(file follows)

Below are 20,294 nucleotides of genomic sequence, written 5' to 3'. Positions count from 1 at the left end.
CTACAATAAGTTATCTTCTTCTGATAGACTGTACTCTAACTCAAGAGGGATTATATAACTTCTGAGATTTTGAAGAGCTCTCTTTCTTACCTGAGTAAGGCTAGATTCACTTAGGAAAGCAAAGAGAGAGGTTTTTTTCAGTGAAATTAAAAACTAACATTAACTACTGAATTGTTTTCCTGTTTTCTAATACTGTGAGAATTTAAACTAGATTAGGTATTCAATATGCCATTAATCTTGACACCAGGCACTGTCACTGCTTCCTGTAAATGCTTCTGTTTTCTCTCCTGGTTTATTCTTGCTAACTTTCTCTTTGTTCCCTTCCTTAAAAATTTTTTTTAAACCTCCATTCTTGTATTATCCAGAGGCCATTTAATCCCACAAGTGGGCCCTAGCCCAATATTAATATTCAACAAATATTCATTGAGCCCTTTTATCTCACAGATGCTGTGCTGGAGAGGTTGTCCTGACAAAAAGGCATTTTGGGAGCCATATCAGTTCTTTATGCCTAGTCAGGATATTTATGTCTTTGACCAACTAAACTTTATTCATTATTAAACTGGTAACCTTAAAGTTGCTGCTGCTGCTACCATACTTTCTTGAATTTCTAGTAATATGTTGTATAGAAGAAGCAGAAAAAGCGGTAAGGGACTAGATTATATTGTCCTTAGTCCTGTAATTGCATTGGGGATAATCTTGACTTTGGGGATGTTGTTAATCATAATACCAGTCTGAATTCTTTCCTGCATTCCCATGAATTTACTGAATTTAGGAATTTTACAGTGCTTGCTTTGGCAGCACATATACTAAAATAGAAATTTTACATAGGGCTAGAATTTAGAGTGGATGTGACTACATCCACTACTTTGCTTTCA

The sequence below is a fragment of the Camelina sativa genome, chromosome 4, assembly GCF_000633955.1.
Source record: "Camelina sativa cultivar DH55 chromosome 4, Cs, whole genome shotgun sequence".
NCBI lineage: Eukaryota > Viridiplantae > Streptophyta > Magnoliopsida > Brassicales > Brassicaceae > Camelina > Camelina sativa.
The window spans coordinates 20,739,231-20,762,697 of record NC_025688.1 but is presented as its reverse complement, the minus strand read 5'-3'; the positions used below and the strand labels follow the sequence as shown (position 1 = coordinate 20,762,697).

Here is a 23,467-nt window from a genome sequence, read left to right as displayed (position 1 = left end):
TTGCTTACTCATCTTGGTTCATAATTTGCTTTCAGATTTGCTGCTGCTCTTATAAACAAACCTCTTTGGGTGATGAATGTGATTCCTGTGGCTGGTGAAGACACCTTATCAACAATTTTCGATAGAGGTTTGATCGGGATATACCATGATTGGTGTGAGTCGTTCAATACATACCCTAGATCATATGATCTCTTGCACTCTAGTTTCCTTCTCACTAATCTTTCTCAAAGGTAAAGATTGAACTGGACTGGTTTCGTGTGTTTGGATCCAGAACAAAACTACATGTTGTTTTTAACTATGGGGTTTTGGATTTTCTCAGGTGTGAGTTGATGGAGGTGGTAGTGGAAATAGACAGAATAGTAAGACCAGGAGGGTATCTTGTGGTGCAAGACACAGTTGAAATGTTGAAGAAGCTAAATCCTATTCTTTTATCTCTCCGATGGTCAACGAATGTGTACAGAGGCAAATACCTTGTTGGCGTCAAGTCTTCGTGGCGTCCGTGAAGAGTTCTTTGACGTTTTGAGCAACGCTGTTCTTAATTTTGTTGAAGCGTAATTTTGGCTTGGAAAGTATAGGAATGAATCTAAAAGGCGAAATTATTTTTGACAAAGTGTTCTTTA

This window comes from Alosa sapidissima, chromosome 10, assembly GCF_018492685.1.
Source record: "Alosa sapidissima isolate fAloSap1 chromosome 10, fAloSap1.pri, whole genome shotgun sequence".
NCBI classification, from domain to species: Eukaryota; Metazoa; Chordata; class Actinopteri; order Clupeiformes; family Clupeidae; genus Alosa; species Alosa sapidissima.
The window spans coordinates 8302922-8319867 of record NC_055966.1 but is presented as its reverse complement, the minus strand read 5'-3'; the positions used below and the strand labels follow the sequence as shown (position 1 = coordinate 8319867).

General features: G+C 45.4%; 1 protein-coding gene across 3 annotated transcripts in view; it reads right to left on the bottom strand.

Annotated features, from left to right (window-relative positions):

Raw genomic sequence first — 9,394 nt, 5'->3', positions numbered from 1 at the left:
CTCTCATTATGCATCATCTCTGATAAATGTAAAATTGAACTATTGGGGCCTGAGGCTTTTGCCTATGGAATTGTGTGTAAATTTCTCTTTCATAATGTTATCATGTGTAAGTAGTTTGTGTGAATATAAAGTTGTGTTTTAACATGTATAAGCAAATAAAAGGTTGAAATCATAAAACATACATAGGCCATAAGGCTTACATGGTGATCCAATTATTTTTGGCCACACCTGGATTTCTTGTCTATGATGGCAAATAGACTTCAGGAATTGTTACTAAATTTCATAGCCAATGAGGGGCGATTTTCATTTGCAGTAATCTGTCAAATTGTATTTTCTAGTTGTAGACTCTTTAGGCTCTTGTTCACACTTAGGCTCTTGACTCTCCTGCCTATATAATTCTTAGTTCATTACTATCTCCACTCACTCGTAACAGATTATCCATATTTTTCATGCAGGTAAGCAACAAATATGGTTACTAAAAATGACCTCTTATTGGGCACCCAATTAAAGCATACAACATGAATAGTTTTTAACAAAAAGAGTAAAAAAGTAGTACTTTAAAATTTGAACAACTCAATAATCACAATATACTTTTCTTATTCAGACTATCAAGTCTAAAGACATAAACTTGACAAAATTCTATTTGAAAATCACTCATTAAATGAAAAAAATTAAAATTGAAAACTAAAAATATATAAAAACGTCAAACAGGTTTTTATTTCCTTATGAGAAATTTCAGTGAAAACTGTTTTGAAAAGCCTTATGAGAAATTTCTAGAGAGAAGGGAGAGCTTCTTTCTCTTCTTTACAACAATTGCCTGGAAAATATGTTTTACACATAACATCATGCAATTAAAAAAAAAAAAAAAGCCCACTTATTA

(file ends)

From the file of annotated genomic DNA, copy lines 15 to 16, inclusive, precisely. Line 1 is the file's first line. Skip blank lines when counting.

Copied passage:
Raw genomic sequence first — 9,394 nt, 5'->3', positions numbered from 1 at the left:
CTCTCATTATGCATCATCTCTGATAAATGTAAAATTGAACTATTGGGGCCTGAGGCTTTTGCCTATGGAATTGTGTGTAAATTTCTCTTTCATAATGTTATCATGTGTAAGTAGTTTGTGTGAATATAAAGTTGTGTTTTAACATGTATAAGCAAATAAAAGGTTGAAATCATAAAACATACATAGGCCATAAGGCTTACATGGTGATCCAATTATTTTTGGCCACACCTGGATTTCTTGTCTATGATGGCAAATAGACTTCAGGAATTGTTACTAAATTTCATAGCCAATGAGGGGCGATTTTCATTTGCAGTAATCTGTCAAATTGTATTTTCTAGTTGTAGACTCTTTAGGCTCTTGTTCACACTTAGGCTCTTGACTCTCCTGCCTATATAATTCTTAGTTCATTACTATCTCCACTCACTCGTAACAGATTATCCATATTTTTCATGCAGGTAAGCAACAAATATGGTTACTAAAAATGACCTCTTATTGGGCACCCAATTAAAGCATACAACATGAATAGTTTTTAACAAAAAGAGTAAAAAAGTAGTACTTTAAAATTTGAACAACTCAATAATCACAATATACTTTTCTTATTCAGACTATCAAGTCTAAAGACATAAACTTGACAAAATTCTATTTGAAAATCACTCATTAAATGAAAAAAATTAAAATTGAAAACTAAAAATATATAAAAACGTCAAACAGGTTTTTATTTCCTTATGAGAAATTTCAGTGAAAACTGTTTTGAAAAGCCTTATGAGAAATTTCTAGAGAGAAGGGAGAGCTTCTTTCTCTTCTTTACAACAATTGCCTGGAAAATATGTTTTACACATAACATCATGCAATTAAAAAAAAAAAAAAAGCCCACTTATTA